Sep 032016

From Senior Wire News Service, September 2016

By Amy Abbott
“Expectation (from the patient) plays a potent role in the placebo effect. The more a person believes they are going to benefit from treatment, the more likely it is they will experience a benefit.”

Avid watchers of “The Andy Griffith Show” recall when pharmacist Ellie Walker came to Mayberry. The 1960 episode put the new pharmacist in a pickle. Resident Emma Brand demanded her standard ten-cent nerve pills from the new pharmacist.

Ellie refused to give Emma her usual dose. As happens in all sitcoms, the problem was solved in 23 minutes when Sheriff Andy Taylor stepped in. The lawman suggested Ellie bend the rules for the quirky Mayberry resident.

The fictional Emma experienced the placebo effect.

Intriguing, new research suggests placebos can cause positive benefits for patients. The human brain may receive clinical benefit from positive expectations via the “placebo effect,” noted an animal study published in the journal Nature Medicine in July 2016.

The placebo effect or “response” is a bogus treatment. According to “Expectation (from the patient) plays a potent role in the placebo effect. The more a person believes they are going to benefit from treatment, the more likely it is they will experience a benefit.”

In plain speak, Emma Brand thought her sugar pills would cure what ailed her, and they did.

Science long studied this effect and wants proof of what Dr. Norman Vincent Peale called “the power of positive thinking” in a clinical improvement.

Researchers in the Nature Medicine study found activation of the ventral tegmental area – a part of the brain – strengthened immune response in mice. We are not Mickey or Minnie, but most medical research starts with animals and progresses to human subjects when appropriate.

The researchers used “designer receptors activated by designer drugs” to activate dopaminergic neurons in the VTA of mice. The $50-dollar word “dopaminergic” relates to dopamine, from the pleasure or rewards center of the brain.

Researchers then applied a virus and studied the immune response. Presto! They noted an immune response against the bacteria. Researchers at the Israel Institute of Technology, Haifa, Israel, concluded their findings established a relationship between the brain activity and the immune response to the bacteria.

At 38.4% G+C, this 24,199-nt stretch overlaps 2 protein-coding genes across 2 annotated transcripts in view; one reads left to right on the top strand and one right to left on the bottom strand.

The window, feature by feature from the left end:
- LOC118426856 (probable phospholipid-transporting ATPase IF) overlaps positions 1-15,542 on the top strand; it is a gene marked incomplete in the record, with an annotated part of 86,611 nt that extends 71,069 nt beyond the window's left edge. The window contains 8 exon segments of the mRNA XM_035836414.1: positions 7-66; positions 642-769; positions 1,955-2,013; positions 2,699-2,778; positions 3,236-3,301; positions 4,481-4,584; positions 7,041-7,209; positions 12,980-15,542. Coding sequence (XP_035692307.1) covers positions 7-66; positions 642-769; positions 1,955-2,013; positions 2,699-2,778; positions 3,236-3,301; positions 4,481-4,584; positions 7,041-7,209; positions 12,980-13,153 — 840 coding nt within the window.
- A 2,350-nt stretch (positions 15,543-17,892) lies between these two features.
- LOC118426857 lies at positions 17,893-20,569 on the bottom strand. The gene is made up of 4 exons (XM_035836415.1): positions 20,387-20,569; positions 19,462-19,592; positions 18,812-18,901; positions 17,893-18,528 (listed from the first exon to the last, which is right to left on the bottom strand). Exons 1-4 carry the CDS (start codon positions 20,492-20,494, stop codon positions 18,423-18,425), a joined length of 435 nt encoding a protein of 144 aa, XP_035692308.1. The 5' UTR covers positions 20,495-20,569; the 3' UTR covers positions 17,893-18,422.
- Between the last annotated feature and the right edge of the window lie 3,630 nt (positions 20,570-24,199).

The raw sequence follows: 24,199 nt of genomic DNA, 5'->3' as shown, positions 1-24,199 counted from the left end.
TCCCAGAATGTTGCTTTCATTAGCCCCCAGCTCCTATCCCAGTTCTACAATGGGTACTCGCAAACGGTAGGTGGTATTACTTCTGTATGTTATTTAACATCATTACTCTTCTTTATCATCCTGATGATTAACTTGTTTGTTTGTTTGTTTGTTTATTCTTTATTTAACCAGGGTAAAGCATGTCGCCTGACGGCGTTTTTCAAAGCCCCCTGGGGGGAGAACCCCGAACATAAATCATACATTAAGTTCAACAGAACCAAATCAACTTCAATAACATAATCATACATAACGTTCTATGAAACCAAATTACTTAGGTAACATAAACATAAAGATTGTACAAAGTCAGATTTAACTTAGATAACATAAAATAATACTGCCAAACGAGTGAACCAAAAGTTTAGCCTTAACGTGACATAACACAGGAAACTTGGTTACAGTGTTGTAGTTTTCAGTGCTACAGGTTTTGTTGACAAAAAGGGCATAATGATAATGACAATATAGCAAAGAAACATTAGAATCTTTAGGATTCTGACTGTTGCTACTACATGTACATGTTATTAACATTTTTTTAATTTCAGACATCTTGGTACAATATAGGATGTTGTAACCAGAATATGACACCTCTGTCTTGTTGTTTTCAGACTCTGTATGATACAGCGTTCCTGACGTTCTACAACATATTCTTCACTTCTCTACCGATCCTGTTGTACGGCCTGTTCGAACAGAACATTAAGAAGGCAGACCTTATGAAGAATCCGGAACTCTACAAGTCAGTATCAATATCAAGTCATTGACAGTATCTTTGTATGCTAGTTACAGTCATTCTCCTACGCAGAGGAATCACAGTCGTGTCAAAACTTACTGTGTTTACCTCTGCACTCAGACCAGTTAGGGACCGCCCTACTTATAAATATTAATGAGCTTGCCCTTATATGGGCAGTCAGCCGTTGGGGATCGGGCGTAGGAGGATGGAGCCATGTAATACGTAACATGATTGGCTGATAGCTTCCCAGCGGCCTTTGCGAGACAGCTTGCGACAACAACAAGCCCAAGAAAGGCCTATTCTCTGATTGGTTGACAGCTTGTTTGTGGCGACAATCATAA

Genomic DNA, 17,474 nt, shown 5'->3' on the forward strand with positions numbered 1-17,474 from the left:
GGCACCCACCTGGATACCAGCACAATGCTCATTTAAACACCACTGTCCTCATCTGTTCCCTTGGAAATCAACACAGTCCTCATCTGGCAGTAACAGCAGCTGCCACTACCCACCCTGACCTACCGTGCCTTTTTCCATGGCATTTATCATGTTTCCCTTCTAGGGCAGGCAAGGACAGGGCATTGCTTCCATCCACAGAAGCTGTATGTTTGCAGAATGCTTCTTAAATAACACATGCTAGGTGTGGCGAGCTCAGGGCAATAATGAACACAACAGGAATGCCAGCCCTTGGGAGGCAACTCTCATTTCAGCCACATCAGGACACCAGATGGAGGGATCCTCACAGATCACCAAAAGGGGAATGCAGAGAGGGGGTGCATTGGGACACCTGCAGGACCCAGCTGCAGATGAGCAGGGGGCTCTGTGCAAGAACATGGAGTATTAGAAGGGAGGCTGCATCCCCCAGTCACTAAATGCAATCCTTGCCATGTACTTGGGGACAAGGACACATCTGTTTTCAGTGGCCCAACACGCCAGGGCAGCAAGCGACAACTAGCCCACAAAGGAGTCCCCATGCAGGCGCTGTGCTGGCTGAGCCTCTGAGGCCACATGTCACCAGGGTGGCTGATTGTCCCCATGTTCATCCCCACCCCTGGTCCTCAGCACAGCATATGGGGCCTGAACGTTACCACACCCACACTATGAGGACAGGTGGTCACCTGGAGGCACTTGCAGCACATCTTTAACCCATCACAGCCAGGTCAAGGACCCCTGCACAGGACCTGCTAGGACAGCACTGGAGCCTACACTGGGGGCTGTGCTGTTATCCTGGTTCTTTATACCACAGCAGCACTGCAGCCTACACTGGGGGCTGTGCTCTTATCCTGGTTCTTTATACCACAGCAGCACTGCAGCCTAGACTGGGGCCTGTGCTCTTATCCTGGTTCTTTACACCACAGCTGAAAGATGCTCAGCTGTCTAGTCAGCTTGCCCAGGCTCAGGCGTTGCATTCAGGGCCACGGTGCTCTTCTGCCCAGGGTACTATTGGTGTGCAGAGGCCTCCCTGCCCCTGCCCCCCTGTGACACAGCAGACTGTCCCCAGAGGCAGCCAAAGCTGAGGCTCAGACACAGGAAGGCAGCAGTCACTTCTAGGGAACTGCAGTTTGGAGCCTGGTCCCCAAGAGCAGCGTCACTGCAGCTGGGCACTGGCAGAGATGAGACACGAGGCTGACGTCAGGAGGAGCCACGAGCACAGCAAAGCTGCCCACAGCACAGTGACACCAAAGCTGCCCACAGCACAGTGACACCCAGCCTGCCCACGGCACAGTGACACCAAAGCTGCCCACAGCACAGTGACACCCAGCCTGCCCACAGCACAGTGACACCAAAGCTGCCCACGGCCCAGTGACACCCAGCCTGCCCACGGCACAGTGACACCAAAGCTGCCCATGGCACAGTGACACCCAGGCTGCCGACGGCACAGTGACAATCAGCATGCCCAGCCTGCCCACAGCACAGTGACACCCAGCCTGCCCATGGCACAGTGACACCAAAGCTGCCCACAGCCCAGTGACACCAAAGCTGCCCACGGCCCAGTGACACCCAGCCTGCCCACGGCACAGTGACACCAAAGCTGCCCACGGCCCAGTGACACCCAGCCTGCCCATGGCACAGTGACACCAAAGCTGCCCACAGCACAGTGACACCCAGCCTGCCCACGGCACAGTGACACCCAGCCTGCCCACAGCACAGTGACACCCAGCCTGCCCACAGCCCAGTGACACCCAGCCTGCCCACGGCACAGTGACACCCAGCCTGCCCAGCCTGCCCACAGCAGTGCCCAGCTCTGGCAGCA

What is the significance of this mouse study on mere mortals? For us seniors, who take the lion’s share of prescription medication, this research is significant, or at the very least, compelling.

Ted J. Kaptchuk, Harvard, is likely the guru of studying the placebo effect in this country and offers some answers.

A 2013 Harvard Magazine article recalls a clinical drug trial Kaptchuk directed early in his career for patients experiencing pain. The study compared medication with acupuncture treatments. Researchers warned patients treatments might cause significant side effects. According to the Harvard Magazine, many patients reported real relief as well as significant side effects from treatment. Acupuncture patients reported even better results. However, it was a sham; pills consisted of cornstarch, fake needles didn’t penetrate skin.

Kaptchuk spent his career since this early trial studying the placebo response in the human brain. The challenge, he told Harvard Magazine, is uncovering the mechanisms behind the physical response.

“The experiment, among the first to tease apart the components of placebo response, showed that the method of placebo administration as important as the administration itself,” said Kaptchuk. Is the doctor kind or friendly during the appointment? Did the office have a warm atmosphere?

What a revelation for caregivers! Kaptchuk believes data shows the patient’s perceptions also matter.

Western medicine does not always recognize his work. Kaptchuk’s degree is not an MD or a Ph.D., rather a degree in Traditional Chinese Medicine from a Chinese school. While traditional Western medicine does recognize the power of the mind in healing, it often questions the accuracy of studies.

Kaptchuk told the New Yorker, “Placebos do not shrink tumors. They do not make blind people see. If you are paralyzed, they will not help you walk.” Even after all his research, he says he is not a “zealot or a true believer. I am sure that I do not understand the placebo effect. I ask questions, hopefully, valuable questions, and we will see where the research lands.”

So, is the body pre-conditioned to expect a response? Research continues on this interesting question. Stay tuned.




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